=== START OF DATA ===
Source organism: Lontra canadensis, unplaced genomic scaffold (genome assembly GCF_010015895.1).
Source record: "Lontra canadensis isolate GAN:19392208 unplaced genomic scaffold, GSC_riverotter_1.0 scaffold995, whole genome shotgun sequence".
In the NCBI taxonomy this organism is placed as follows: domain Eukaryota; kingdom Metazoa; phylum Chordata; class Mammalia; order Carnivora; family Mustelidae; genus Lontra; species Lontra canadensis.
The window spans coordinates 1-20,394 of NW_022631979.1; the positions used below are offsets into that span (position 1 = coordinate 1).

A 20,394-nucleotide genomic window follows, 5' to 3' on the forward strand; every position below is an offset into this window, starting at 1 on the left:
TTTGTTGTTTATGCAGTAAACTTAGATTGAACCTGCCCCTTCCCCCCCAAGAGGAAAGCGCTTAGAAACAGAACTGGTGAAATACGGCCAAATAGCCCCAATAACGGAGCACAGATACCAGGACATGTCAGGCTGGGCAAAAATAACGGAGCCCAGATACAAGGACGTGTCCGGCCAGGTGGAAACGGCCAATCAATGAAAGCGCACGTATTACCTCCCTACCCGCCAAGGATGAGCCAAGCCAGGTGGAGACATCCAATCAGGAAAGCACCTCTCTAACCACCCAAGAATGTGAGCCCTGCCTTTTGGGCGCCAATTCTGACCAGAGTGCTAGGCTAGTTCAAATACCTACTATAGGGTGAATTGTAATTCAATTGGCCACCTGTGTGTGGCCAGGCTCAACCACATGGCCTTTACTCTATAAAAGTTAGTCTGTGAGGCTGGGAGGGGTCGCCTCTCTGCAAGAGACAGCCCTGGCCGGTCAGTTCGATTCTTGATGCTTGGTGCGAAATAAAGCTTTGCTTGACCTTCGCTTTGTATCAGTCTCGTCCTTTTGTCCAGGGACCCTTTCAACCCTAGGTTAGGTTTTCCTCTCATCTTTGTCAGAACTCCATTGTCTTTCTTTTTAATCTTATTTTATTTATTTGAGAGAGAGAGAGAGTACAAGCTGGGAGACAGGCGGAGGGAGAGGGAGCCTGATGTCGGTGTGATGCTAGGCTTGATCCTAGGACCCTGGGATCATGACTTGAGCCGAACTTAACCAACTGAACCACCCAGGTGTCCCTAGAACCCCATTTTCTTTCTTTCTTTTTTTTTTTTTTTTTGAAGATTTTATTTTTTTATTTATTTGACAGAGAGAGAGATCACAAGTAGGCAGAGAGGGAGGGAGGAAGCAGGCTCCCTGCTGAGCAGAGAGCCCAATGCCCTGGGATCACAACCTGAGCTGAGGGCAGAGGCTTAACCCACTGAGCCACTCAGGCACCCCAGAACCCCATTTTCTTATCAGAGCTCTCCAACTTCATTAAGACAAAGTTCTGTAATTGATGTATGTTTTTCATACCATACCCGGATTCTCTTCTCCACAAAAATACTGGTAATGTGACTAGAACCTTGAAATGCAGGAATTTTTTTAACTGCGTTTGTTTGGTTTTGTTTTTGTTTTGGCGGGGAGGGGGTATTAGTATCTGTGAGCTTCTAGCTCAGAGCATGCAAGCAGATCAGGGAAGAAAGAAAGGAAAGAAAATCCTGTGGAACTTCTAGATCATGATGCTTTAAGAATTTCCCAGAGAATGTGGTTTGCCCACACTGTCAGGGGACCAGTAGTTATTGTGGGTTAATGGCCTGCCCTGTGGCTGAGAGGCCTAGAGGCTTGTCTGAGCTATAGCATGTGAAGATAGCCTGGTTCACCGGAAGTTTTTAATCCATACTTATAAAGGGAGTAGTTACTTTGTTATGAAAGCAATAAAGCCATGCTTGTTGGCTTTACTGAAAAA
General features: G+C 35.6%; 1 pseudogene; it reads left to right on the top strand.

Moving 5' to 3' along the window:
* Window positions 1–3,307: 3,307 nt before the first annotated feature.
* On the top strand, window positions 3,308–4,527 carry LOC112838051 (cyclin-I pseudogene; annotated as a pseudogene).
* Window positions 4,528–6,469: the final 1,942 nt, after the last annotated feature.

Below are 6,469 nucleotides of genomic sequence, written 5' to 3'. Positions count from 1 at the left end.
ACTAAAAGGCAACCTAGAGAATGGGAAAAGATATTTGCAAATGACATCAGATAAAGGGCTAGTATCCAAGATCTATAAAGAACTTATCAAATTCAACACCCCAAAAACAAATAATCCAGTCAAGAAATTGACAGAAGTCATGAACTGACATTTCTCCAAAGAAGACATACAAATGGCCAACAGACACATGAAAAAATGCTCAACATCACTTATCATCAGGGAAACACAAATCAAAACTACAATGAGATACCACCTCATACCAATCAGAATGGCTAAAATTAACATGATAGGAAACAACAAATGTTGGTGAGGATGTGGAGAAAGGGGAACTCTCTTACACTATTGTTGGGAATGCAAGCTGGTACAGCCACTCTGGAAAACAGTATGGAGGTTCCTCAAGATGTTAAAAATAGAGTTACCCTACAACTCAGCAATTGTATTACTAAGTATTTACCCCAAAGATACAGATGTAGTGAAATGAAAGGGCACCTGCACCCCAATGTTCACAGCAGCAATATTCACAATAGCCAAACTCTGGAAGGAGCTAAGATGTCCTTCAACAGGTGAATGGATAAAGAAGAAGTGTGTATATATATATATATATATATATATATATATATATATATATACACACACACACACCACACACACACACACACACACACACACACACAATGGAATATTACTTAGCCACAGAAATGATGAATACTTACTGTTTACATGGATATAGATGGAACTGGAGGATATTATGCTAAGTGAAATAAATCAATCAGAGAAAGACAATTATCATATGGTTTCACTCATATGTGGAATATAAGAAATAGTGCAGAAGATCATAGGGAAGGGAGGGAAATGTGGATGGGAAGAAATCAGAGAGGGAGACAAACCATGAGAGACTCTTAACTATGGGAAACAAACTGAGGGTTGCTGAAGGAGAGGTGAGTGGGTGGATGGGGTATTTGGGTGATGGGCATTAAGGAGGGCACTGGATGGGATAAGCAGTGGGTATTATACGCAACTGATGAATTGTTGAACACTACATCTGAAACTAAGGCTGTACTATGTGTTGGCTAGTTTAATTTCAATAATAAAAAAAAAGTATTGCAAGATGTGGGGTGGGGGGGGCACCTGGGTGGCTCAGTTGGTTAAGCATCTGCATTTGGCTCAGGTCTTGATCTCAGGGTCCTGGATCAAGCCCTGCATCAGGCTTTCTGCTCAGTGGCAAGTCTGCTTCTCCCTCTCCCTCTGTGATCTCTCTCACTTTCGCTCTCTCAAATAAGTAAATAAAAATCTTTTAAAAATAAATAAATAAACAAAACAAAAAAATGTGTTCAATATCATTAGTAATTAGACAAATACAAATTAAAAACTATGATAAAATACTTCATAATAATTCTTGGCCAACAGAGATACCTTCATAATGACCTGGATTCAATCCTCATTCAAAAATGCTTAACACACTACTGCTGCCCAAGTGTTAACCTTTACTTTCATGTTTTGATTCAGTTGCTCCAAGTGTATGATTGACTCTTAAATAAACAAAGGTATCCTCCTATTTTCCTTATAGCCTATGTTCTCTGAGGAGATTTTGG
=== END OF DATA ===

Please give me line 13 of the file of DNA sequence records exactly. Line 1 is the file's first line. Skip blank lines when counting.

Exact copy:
ACTAAAAGGCAACCTAGAGAATGGGAAAAGATATTTGCAAATGACATCAGATAAAGGGCTAGTATCCAAGATCTATAAAGAACTTATCAAATTCAACACCCCAAAAACAAATAATCCAGTCAAGAAATTGACAGAAGTCATGAACTGACATTTCTCCAAAGAAGACATACAAATGGCCAACAGACACATGAAAAAATGCTCAACATCACTTATCATCAGGGAAACACAAATCAAAACTACAATGAGATACCACCTCATACCAATCAGAATGGCTAAAATTAACATGATAGGAAACAACAAATGTTGGTGAGGATGTGGAGAAAGGGGAACTCTCTTACACTATTGTTGGGAATGCAAGCTGGTACAGCCACTCTGGAAAACAGTATGGAGGTTCCTCAAGATGTTAAAAATAGAGTTACCCTACAACTCAGCAATTGTATTACTAAGTATTTACCCCAAAGATACAGATGTAGTGAAATGAAAGGGCACCTGCACCCCAATGTTCACAGCAGCAATATTCACAATAGCCAAACTCTGGAAGGAGCTAAGATGTCCTTCAACAGGTGAATGGATAAAGAAGAAGTGTGTATATATATATATATATATATATATATATATATATATATATACACACACACACACCACACACACACACACACACACACACACACACAATGGAATATTACTTAGCCACAGAAATGATGAATACTTACTGTTTACATGGATATAGATGGAACTGGAGGATATTATGCTAAGTGAAATAAATCAATCAGAGAAAGACAATTATCATATGGTTTCACTCATATGTGGAATATAAGAAATAGTGCAGAAGATCATAGGGAAGGGAGGGAAATGTGGATGGGAAGAAATCAGAGAGGGAGACAAACCATGAGAGACTCTTAACTATGGGAAACAAACTGAGGGTTGCTGAAGGAGAGGTGAGTGGGTGGATGGGGTATTTGGGTGATGGGCATTAAGGAGGGCACTGGATGGGATAAGCAGTGGGTATTATACGCAACTGATGAATTGTTGAACACTACATCTGAAACTAAGGCTGTACTATGTGTTGGCTAGTTTAATTTCAATAATAAAAAAAAAGTATTGCAAGATGTGGGGTGGGGGGGGCACCTGGGTGGCTCAGTTGGTTAAGCATCTGCATTTGGCTCAGGTCTTGATCTCAGGGTCCTGGATCAAGCCCTGCATCAGGCTTTCTGCTCAGTGGCAAGTCTGCTTCTCCCTCTCCCTCTGTGATCTCTCTCACTTTCGCTCTCTCAAATAAGTAAATAAAAATCTTTTAAAAATAAATAAATAAACAAAACAAAAAAATGTGTTCAATATCATTAGTAATTAGACAAATACAAATTAAAAACTATGATAAAATACTTCATAATAATTCTTGGCCAACAGAGATACCTTCATAATGACCTGGATTCAATCCTCATTCAAAAATGCTTAACACACTACTGCTGCCCAAGTGTTAACCTTTACTTTCATGTTTTGATTCAGTTGCTCCAAGTGTATGATTGACTCTTAAATAAACAAAGGTATCCTCCTATTTTCCTTATAGCCTATGTTCTCTGAGGAGATTTTGG